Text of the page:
Beauty and the Beast

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When her father Maurice is taken prisoner after wandering into a strange castle and picking a rose from the garden of its monstrous resident, the Beast, Belle trades herself for his freedom. Now a permanent guest in the Beast’s castle, she begins to discover not everything at this place is as it seems on the surface.

“Beauty and the Beast” is directed by Bill Condon and is a live action adaptation of Disney’s 1991 best picture nominated animated film of the same name. It stars Emma Watson as Belle, the intelligent, well read outcast of her small French village…every day like the one before. Joining her are Kevin Kline, who plays her father Maurice, deemed crazy by their little town full of little people; Luke Evans, who plays her unwanted admirer and all around self-centered jerk Gaston…who uses antlers in all of his decorating; Josh Gad, who plays Gaston’s flunky sidekick LeFou; and Dan Stevens as the titular Beast..and there may be something there that wasn’t there before between he and Belle. Also in the film primarily in voice form are Ewan McGregor as Lumiere, Ian McKellen as Cogsworth, Emma Thompson as Mrs. Potts, Nathan Mack as Chip, Gugu Mbatha-Raw as Plumette, Stanley Tucci as Maestro Cadenza, and Audra MacDonald as the operatically-inclined Madame Garderobe. Unfortunately, all of the secondary characters are far more interesting than Belle and the Beast both together and apart, but this movie is not called “Lumiere and Cogsworth,” now is it?

Since this version is almost entirely an adaptation of the animated film, audience members should know what to expect going into this live action version if they have seen the original. It’s the same story with the same major plot points. There are some changes, a few new songs, a few alterations to previous songs, and a few new scenes. Disney also attempts to close some of the plot holes from the original as well. This version gives the audience a little more back story on Belle’s family through an extremely contrived plot device. This is one of the changes we did not like and it brought the film to a screeching halt. This version also gives some explanation as to why the Beast is the way he his, along with some culpability for the servants of the castle who faced punishment for the Beast’s actions at the beginning of the story. We are glad this particular change was included because many were left wondering why all of the Beast’s servants suffered the same fate he did in the animated tale.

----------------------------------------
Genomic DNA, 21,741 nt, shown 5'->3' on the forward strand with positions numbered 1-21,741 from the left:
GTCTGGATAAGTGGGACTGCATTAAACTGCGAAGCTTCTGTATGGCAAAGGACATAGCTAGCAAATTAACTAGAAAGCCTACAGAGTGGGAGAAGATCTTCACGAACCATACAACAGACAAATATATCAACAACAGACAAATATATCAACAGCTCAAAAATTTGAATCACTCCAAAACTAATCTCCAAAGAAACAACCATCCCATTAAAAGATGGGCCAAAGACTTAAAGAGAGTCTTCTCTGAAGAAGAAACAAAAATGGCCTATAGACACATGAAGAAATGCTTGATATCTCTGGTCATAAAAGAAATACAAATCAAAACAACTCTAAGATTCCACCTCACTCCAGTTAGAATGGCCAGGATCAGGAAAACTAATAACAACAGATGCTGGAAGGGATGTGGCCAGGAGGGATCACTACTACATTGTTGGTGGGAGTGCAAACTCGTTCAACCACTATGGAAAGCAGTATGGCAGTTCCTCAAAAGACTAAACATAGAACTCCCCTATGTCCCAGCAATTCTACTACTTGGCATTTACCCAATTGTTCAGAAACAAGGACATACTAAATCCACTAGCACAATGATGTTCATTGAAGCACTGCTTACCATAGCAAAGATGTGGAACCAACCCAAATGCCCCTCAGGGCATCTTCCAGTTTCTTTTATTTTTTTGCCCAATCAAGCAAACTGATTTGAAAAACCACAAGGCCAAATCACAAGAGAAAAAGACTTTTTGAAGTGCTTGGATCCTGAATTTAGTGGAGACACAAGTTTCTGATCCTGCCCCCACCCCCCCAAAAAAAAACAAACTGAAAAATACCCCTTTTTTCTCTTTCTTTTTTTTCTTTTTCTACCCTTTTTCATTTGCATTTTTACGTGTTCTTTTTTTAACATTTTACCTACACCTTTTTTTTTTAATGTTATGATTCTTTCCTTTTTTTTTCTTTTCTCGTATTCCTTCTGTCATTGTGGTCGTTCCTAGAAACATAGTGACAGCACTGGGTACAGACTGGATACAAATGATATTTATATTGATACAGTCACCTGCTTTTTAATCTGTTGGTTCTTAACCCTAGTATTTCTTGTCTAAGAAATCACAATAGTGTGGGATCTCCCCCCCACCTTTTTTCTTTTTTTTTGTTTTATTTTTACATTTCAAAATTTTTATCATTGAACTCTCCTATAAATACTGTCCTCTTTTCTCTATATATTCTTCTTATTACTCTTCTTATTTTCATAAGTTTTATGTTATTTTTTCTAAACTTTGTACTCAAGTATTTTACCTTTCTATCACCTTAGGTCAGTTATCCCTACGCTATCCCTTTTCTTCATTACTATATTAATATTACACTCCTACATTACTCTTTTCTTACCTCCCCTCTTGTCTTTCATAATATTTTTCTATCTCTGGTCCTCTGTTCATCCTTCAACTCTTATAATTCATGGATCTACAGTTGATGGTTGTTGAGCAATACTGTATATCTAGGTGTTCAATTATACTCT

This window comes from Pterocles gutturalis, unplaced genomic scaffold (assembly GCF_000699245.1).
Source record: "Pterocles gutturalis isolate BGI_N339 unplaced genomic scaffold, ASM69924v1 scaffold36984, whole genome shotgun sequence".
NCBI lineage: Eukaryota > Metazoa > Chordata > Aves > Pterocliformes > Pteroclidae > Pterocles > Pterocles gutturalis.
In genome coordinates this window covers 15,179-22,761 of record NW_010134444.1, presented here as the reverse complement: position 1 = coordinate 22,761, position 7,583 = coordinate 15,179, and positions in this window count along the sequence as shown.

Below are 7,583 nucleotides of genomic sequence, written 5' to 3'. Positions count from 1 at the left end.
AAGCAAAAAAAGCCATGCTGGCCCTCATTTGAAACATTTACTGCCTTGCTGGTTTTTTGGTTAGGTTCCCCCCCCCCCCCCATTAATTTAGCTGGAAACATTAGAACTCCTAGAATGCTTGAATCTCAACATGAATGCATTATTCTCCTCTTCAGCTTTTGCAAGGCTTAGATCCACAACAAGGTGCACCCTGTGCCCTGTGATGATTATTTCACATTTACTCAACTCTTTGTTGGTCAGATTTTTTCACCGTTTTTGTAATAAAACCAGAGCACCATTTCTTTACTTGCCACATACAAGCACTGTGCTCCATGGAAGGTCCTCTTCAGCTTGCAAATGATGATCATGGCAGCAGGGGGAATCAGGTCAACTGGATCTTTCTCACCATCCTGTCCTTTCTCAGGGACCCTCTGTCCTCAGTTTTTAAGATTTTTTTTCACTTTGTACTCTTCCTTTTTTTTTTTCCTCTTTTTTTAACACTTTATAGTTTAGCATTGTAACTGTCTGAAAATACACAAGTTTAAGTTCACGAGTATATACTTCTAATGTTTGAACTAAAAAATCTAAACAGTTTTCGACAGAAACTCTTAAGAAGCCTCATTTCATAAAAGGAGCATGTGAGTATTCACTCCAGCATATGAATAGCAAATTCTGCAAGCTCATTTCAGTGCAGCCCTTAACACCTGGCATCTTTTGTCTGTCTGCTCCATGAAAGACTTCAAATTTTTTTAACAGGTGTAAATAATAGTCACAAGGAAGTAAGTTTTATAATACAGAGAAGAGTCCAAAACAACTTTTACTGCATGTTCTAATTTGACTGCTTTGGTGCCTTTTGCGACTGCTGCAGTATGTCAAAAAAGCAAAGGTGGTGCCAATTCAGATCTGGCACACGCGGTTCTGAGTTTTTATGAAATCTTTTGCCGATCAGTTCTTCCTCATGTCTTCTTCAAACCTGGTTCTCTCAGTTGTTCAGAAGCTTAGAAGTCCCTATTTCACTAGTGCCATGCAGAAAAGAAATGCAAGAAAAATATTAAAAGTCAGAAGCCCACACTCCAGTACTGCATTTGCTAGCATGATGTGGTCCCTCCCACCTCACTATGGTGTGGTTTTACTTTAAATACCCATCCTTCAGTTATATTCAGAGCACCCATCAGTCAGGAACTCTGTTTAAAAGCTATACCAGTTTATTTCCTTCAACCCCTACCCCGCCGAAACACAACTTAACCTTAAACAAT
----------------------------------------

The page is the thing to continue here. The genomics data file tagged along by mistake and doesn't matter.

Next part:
The world these characters exist in feels a little artificial at times and harkens back to classic live action Disney musicals, though this can be seen as a positive and a negative depending on how you look at it. BigJ felt this was done on purpose, and I saw it as lazy conceptual work and bad digital implementation, especially coming off of a successful remake like “The Jungle Book” from last year. Some of the CGI is very good, however the biggest point of contention for both of us is the character of the Beast himself, especially in his face. It lacks a bit of depth, looks somewhat cartoonish at times, and isn’t as hard and jagged as the Beast from the animated version.

One of the most important parts of any movie is casting. We were thrilled when the final cast list was announced for this movie, so how did they all hold up in reality? Mostly, everyone is “fine,” and that’s the biggest compliment we can give them. Josh Gad, Luke Evans, and Kevin Kline are excellent, whereas Emma Watson and Dan Stevens are only okay, but the chemistry between the two of them is unfortunately quite lackluster. Finally, the classic songs we know and love from our childhoods are still as splendid as always. While most remain the same, some of the lyrics are changed here and there. BigJ feels these changes were necessary to organically fit into this version of the story, and while I can buy that for the most part, some of the alterations worked and some felt distracting and unnecessary. Then, we have the issue of the entirely new-to-the-movie tunes. These ones aren’t quite as memorable as the others and were apparently made by Alan Menken for the original movie, but were left on the cutting room floor. They seem to be injected for Academy consideration only.

It is hard for us to look at this piece of film independently from its source, which is something we have always tried to do in the past. Where we may see differences as flaws, some new film goers who have never seen the original may feel completely differently than we do. For us, this is mostly an entertaining film that can be fun and may make you smile if you don’t think about it too hard. It’s not as bad as we were fearing, but it is nowhere near as fantastic as we had ultimately hoped it would be.

Our rating: 3/5.

“Beauty and the Beast” is directed by Bill Condon and stars Emma Watson, Dan Stevens, Luke Evans, Josh Gad, Ewan McGregor, and Ian McKellan. It is rated PG for some thematically scary elements and frightening images.

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